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Beale’s boost to quarantine & biosecurity much-needed: NFF

18 December 2008

“AUSTRALIA’S pest and disease free status is vital for our farming sector – both in production and marketing terms – and we support the broad thrust of the Report,” National Farmers’ Federation (NFF) President David Crombie said following the Australian Government’s response to the Beale Quarantine and Biosecurity Review today.

“Fundamental to our favourable international position is a beefed up, efficient and science-based quarantine and biosecurity regime. Confidence in these systems has been rocked by the breakdown that led to the equine influenza outbreak.

“Our submission highlighted failures in proactively protecting Australia’s shores from pests and diseases. For example, it has emerged that technical capacity across the entire system has eroded over time, placing border detection and protection under extreme duress.

“Transparent, science-based quarantine and biosecurity measures to protect Australia’s environment, biodiversity and agricultural systems assume even greater importance in this modern era of global movement of people, animals and goods. Australia’s quarantine and biosecurity effort simply hasn’t kept pace with modern demands and will come under even more pressure.

“Beale recognises a vigilant national quarantine and biosecurity system in this country is a must. But, in addition to a more robust system, we need more effective links between the various government agencies, at both the federal and state/territory levels, as well as closer consultative arrangements with industry.

“That means a seamless continuum between the currently disjointed ‘pre-border’ arrangements (now managed by Biosecurity Australia), ‘at border’ arrangements (now managed by the Australian Quarantine and Inspection Service) and ‘post-border’ arrangements (now managed by states) is essential.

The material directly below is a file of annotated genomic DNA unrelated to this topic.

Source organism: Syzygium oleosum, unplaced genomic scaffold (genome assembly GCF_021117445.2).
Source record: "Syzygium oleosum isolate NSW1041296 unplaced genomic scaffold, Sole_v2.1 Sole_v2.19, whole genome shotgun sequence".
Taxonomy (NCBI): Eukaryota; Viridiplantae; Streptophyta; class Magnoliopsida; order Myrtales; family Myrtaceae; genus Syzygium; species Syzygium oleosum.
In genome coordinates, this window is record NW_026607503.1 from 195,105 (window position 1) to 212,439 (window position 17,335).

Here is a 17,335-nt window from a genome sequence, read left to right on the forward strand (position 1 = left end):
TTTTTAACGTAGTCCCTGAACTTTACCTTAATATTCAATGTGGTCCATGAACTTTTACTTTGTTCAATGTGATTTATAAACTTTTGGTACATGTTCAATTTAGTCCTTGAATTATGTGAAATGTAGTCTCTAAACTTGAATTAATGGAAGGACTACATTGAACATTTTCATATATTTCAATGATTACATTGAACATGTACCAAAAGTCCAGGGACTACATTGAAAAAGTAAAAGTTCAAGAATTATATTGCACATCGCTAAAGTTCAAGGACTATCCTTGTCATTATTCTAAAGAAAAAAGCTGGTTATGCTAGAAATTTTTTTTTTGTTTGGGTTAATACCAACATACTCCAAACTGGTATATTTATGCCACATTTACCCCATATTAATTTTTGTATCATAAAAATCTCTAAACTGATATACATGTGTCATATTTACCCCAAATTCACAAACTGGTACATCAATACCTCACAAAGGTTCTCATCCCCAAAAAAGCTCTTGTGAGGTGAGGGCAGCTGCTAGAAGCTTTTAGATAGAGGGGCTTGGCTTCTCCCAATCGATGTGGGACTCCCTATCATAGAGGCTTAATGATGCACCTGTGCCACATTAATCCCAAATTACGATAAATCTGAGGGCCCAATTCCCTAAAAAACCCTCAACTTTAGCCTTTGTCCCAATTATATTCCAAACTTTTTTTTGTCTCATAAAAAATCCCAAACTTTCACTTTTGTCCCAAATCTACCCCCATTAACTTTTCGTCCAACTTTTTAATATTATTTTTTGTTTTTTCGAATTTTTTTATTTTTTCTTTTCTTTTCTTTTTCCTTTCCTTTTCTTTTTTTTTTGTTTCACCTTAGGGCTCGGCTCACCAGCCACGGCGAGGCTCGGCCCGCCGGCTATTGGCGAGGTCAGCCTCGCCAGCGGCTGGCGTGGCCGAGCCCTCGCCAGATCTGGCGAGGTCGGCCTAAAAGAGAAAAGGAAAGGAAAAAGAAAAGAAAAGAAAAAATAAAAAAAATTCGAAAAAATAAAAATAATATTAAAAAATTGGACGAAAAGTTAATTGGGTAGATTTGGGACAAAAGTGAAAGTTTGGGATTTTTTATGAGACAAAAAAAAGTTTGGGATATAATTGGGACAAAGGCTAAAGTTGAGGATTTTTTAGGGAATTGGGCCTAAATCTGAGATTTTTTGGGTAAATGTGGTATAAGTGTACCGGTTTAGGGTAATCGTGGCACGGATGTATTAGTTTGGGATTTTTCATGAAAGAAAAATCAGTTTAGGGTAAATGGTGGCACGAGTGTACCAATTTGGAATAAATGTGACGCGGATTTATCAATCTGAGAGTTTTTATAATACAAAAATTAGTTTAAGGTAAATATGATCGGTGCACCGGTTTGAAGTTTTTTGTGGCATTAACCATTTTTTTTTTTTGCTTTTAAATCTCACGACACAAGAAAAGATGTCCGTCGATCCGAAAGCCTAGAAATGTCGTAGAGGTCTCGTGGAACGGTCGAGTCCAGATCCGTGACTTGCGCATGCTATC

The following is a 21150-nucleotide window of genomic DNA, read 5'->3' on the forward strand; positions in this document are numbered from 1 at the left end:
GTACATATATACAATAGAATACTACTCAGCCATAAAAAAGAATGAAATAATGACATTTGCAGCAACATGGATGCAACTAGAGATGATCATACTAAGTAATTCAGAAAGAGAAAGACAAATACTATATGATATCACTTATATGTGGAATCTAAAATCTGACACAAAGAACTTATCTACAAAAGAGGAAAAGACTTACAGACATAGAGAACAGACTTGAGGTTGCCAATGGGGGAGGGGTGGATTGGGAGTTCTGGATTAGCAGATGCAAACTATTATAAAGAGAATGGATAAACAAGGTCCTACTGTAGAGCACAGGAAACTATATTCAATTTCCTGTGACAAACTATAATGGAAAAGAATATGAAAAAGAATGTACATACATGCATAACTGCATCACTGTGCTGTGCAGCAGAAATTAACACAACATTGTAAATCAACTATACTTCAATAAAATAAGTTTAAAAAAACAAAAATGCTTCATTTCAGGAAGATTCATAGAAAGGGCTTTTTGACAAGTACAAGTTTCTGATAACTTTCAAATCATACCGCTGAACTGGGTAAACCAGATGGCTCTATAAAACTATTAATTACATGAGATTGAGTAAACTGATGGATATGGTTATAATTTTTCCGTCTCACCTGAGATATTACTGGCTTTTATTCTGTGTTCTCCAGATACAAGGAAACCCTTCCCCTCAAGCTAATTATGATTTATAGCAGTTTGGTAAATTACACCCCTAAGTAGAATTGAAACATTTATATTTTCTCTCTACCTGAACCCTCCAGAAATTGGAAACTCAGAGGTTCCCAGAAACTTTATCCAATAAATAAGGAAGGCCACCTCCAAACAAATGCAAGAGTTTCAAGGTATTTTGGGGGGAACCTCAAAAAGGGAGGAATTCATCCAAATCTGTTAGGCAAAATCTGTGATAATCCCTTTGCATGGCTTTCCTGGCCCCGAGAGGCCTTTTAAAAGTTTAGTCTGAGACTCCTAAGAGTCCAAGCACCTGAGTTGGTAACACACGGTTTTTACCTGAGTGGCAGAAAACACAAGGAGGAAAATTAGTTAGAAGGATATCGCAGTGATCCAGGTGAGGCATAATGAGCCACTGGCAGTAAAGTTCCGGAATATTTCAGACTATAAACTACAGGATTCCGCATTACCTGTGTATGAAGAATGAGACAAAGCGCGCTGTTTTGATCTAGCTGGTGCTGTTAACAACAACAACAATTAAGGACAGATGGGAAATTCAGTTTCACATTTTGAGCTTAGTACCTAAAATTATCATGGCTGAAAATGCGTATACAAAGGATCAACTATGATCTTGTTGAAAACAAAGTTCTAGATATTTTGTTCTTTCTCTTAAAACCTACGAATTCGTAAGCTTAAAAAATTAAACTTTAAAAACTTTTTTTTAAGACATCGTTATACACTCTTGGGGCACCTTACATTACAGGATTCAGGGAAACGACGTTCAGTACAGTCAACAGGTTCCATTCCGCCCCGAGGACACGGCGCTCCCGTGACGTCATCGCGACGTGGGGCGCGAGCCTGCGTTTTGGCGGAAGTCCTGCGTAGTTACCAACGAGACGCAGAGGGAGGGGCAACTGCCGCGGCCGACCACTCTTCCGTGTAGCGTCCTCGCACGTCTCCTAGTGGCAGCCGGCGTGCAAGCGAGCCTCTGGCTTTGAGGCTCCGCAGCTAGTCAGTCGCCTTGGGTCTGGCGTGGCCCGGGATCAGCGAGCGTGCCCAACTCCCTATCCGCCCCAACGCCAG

“We also focused on building on valuable and insightful consultation between industry and quarantine authorities. Over the past decade, through the involvement of organisations such as Animal Health Australia and Plant Health Australia, industry has proven to be a constructive partner – contributing to sensible policy development, investment in animal and plant health systems and advancing effective, efficient and practical measures at the quarantine coalface.

“The Government has responded positively to the Beale Review, supporting its recommendations. It will now fall to the Government to ensure funding is available under the 2009 and subsequent Federal Budgets to effect the necessary changes on the ground.

“It is also essential that the Government and Department of Agriculture consult closely with industry sectors during the implementation of the recommendations to ensure the changes, considered essential by the NFF and the Review Committee, are practical and workable.

“In the meantime, the recommendation to remove the 40% cost recovery arrangement is a concern and the NFF will consult our members to assess the likely impact.”

[ENDS]

The NFF’s submission to the Beale Review is available at: Submissions to Government

Media Enquiries: Brett Heffernan on (02) 6273 3855 or 0408 448 250.

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